If my afib returns, my “emergency only protocol” is to pop 300mg of flecainide and 5mg. of Eliquis. I’ll ride it out for 6-8 hours and see how I’m doing. If I convert, life is good. If I don’t and I’m just miserable, then I’ll pop 25mg. of metoprolol and go from there. Hopefully, I’ll never have to engage the “emergency only protocol!”
Side Note on Preparing for the Next Attack
Being prepared for an afib episode can go a long way in giving you peace of mind and helping you get through an episode with much less stress and anxiety! It took me a long time to figure this out. Don’t wing it! If you have paroxysmal afib, have a game plan so you’re ready for the next attack! Take control of your afib. Don’t let it control you!
When Is It Time to Go to The E.R.?
I’ve been asked this question so many times from afibbers and I’ve never had a good answer. I always assumed the answer was a technical one, that if your heart rate was over X beats per minute you had to go to the E.R. My assumption was wrong.
My EP said the answer wasn’t a technical one at all. He said it varied from person-to-person, but it was based strictly on your symptoms. If you’re having obvious, or “scary” symptoms, then it’s time to go to the E.R.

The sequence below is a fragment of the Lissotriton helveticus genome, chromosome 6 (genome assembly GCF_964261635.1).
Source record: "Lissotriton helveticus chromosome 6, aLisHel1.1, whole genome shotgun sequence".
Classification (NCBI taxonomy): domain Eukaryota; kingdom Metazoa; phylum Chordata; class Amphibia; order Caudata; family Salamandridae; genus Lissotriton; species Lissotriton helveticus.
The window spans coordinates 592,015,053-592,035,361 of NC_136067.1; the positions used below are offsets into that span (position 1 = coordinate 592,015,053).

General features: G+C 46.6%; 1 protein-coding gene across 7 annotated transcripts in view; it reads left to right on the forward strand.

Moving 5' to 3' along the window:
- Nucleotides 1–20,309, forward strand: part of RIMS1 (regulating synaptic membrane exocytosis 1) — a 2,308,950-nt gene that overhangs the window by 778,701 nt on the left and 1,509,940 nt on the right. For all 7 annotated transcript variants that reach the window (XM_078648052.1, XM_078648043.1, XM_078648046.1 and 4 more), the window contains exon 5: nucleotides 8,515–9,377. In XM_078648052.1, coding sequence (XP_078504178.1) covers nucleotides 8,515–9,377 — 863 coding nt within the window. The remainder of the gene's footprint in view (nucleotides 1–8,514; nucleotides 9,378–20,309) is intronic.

If you’re having an afib episode and you’re feeling really faint and practically passing out, or if you are having extreme shortness of breath, these would be considered obvious, or “scary” symptoms. You should go to the E.R.
On the other hand, if you’re doing o.k. and managing, you probably don’t need to go to the E.R. He said we all know when something just isn’t “right” so he said we just have to listen to our bodies. He said most of us will know when it’s time to go. He also said that some people will go to the E.R. regardless just to be safe and that’s perfectly fine too.
When I look back at the times I went to the E.R. during an afib episode, I definitely went prematurely. I didn’t know any better at the time. I just assumed an afib attack automatically meant a trip to the E.R. I also panicked a lot back then during my episodes so that only reinforced the idea that I had to go to the E.R. immediately.